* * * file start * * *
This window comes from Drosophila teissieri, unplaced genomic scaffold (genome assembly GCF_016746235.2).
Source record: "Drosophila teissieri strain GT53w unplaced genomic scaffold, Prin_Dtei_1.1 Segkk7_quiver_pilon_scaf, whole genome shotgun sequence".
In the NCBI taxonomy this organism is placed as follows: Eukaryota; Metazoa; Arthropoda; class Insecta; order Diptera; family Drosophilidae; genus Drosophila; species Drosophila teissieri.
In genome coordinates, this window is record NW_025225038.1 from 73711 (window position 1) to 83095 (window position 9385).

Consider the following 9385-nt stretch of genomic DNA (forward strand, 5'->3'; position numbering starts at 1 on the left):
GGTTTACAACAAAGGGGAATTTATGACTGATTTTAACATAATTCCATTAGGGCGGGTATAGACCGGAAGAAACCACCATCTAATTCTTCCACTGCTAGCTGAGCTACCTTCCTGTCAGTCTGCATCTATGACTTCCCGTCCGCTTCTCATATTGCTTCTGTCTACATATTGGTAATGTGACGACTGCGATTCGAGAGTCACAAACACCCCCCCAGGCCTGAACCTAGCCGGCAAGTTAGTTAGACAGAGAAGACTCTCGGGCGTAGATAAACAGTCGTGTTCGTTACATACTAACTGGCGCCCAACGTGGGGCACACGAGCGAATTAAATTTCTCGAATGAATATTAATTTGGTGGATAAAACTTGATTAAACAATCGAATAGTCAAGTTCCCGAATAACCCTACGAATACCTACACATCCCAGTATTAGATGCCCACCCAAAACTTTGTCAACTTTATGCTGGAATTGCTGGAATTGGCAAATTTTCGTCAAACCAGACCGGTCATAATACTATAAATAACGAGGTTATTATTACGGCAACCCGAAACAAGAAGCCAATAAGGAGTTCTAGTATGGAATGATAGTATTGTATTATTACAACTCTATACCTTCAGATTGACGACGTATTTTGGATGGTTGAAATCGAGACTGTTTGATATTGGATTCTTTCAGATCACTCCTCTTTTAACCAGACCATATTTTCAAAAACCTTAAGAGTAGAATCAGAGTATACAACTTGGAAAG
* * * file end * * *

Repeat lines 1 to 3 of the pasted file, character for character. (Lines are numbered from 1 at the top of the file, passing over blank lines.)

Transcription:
This window comes from Drosophila teissieri, unplaced genomic scaffold (genome assembly GCF_016746235.2).
Source record: "Drosophila teissieri strain GT53w unplaced genomic scaffold, Prin_Dtei_1.1 Segkk7_quiver_pilon_scaf, whole genome shotgun sequence".
In the NCBI taxonomy this organism is placed as follows: Eukaryota; Metazoa; Arthropoda; class Insecta; order Diptera; family Drosophilidae; genus Drosophila; species Drosophila teissieri.